13 mortifying mistakes cops make (2023)

If your career is long enough and you haven’t done any of these 13 embarrassing things yet, you quite possibly will at some point

Have you ever called in a traffic stop over the radio and forgotten your call sign, your location, and/or one or more of the phonetic words to report the license plate characters?

Something like, “Dispatch, this is unit six at First and Oak. I’ve got a brown Ford with a Utah plate. Nine, Charles, Edward... uh, um, ah... Scooby Doo...”

If your career is long enough and you haven’t done that yet, you quite possibly will at some point. Here are 13 other things a cop may do in his/her career (and immediately regret it). Share your mortifying mistakes in the box below.

13 mortifying mistakes cops make (1)

1.You will leave your gun in a jail lockbox (bad) or in a public restroom (much worse), and be miles away before you realize it.

2.You will transmit an obscenity over the radio.

3.You will forget about a court appearance when you are out of reach of a pager or cell phone.

4.You will make derogatory comments about your supervisor while they are within earshot.

5.You will spill some high-visibility slime on your uniform right before work and you will not have access to another one.

6.You will tell a joke while the mic on your portable is open.

7.You will lock yourself out of your car at a remote location.

8.When transferring handcuffs on a prisoner, you will put yours on so that the keyholes are facing the keyholes on the cuffs already on the prisoner, making both pairs very difficult to remove.

9.You will wake up in bed and only then remember the critical paperwork you left out of your report.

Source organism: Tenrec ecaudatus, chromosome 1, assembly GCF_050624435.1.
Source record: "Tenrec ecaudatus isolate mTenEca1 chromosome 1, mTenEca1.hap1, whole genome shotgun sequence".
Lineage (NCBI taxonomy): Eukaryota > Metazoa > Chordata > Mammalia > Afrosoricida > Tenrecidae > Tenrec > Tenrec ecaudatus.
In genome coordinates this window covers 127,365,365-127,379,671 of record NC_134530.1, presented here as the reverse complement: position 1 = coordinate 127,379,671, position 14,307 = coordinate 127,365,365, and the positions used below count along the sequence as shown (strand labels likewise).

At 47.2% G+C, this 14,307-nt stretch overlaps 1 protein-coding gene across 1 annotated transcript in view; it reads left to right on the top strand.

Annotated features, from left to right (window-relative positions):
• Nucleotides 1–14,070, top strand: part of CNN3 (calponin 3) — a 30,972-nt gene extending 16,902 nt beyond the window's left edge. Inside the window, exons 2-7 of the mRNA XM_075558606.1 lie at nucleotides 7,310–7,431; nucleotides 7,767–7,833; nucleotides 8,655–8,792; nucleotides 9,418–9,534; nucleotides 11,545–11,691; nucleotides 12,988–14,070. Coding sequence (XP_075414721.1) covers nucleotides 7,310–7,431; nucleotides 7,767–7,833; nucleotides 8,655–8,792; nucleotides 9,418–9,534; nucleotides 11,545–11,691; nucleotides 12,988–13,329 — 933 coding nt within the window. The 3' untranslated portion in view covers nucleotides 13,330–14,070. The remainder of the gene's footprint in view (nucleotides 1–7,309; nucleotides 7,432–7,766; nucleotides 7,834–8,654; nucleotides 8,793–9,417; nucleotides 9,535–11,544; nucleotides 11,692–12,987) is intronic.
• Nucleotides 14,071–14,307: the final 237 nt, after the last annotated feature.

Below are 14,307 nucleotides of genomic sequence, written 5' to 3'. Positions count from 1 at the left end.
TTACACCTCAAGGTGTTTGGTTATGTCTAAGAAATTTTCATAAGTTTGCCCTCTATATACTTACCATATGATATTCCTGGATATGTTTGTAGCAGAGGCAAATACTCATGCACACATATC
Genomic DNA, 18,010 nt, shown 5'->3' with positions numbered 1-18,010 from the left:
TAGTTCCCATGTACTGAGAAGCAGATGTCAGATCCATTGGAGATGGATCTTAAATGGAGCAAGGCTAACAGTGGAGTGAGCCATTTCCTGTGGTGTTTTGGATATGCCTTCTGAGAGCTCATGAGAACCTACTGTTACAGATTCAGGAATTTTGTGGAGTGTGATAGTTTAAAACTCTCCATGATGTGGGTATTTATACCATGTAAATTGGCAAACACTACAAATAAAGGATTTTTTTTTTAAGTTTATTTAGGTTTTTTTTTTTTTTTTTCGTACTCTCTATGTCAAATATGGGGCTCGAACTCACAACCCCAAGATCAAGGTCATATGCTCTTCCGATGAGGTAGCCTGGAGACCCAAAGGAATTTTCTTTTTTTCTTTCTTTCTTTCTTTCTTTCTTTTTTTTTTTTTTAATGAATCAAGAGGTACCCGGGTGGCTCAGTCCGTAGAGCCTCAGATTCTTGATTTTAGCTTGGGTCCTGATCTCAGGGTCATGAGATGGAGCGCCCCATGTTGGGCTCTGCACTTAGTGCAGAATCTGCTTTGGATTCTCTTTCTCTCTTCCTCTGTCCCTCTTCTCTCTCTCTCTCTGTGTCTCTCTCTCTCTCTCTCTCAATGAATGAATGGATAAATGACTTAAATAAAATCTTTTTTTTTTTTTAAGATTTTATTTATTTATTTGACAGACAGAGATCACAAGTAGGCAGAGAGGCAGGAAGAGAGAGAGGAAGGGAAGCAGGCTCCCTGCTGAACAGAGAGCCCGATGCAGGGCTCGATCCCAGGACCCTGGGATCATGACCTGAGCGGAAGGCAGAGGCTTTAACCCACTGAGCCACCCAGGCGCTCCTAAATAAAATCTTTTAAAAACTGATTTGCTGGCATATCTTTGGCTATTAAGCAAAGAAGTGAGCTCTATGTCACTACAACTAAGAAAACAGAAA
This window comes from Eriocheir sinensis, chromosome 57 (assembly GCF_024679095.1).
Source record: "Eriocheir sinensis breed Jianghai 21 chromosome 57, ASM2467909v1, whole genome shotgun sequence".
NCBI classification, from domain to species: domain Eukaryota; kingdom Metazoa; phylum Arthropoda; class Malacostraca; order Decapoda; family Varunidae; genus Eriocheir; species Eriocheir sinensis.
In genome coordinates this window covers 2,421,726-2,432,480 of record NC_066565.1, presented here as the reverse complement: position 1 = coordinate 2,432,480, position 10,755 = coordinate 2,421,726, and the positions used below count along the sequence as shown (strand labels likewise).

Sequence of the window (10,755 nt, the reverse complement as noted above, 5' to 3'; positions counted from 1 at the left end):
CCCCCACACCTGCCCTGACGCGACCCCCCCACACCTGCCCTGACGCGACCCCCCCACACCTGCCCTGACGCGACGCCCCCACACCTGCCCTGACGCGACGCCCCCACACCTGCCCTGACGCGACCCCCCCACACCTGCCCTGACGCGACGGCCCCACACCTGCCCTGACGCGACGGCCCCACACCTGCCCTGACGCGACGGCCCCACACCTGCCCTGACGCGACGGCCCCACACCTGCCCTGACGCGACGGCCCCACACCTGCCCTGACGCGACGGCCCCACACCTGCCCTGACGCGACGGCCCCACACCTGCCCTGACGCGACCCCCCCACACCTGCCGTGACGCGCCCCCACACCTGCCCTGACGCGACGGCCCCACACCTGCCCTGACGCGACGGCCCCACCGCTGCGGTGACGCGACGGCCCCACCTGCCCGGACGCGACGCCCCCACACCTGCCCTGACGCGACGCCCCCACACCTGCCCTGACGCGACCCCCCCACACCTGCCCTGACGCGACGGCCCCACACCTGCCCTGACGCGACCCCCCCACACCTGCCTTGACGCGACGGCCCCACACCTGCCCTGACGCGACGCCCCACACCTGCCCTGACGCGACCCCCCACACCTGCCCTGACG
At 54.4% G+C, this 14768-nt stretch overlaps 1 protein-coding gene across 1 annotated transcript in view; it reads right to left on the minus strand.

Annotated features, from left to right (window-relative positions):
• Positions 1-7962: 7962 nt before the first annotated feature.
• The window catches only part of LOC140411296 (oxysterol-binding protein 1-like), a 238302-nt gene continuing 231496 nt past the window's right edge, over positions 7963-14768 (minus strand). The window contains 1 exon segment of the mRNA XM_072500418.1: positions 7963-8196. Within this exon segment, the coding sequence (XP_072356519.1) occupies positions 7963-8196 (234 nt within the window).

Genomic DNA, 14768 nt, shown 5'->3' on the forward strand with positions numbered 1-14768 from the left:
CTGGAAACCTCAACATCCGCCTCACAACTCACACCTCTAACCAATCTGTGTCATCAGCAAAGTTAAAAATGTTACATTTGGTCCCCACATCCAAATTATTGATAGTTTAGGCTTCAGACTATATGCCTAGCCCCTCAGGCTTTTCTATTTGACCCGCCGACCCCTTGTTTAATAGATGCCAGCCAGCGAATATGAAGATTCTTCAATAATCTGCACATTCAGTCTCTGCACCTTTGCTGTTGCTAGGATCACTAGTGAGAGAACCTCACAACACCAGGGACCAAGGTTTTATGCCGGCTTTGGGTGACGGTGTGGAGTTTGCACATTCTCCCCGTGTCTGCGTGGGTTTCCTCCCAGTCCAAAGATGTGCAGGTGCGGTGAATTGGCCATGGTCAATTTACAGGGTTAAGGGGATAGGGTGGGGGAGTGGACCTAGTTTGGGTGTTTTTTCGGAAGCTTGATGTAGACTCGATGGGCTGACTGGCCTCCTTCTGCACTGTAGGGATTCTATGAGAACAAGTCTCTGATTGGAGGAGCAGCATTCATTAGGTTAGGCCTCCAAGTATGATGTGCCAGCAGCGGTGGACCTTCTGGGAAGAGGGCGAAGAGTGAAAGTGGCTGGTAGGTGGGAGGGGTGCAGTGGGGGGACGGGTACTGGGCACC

10.You will arrive on scene for a call and discover you failed to note the absence of a needed piece of gear when you checked out the patrol car. If the needed component is gasoline, you will hear about this for at least the next five years.

11.You will sit down in your patrol car and unknowingly depress the spray button on the OC canister on your belt. Until it’s empty.

12.K-9 officers only: During a police canine demonstration for a community group or at a public school, your dog will stop what he is doing to take a huge dump.

13.Someone will bait you incessantly until you lose it and scream in their face. Your indiscretion will be recorded on video and posted on YouTube.

Police1 readers respond

  • I arrived for duty on the PM shift, got dressed in my patrol uniform, put on all my gear, got into the unit, cleared for patrol over the radio. I drove about a 1/2 mile and met up with a deputy friend to discuss some local issues.He gives me a funny look and says, "You'remissing something!" I looked down at my belt and my weapon was not in its holster, I had left it in the locker. LOL.

  • While in training to be a deputy sheriff, my FTO handed me the printout of the criminal paperwork in the system needing to be served (warrants, summons, subpoenas). It was the night shift and we were trying to get the service attempts completedbefore midnight, so there was a little pressure to work through all 36 items. We were cruising along well and came to the last item at 23:45 hours. The lady answered our knock, and we informed her she was under arrest for having passed a bad check. We took her into custody, put her in the back of the cruiser and drove to the detention center. Her husband was also home and he agreed to follow us, so he could post her bond. I presented her in front of the magistrate, who read the paperwork twice, looked it up on the computer system, then developed a smirk. This guy never smiled. He then told the lady about her court date, stated he was taking a big risk, but he was letting her go without a bond, then directed me to escort her out the door to her husband. After I released her, I came back to the magistrate'swindow, where my FTO was looking chagrined and the magistrate was in tears with laughter. My FTO and I never noticed the lady only had a summons issued, not a warrant.

  • One hot Texas afternoon I ran out of gas and pulled over to the side of the road. I called another unit to bring me some gas. I rolled down the window to sweat in the Texas afternoon heat. Unfortunately, the officer bringing me the gas was delayed. Sniff, sniff..... I'd managed to park right over some decaying road kill. If I opened my door I had to step over what was left of the rotting corpse. It was NASTY!!!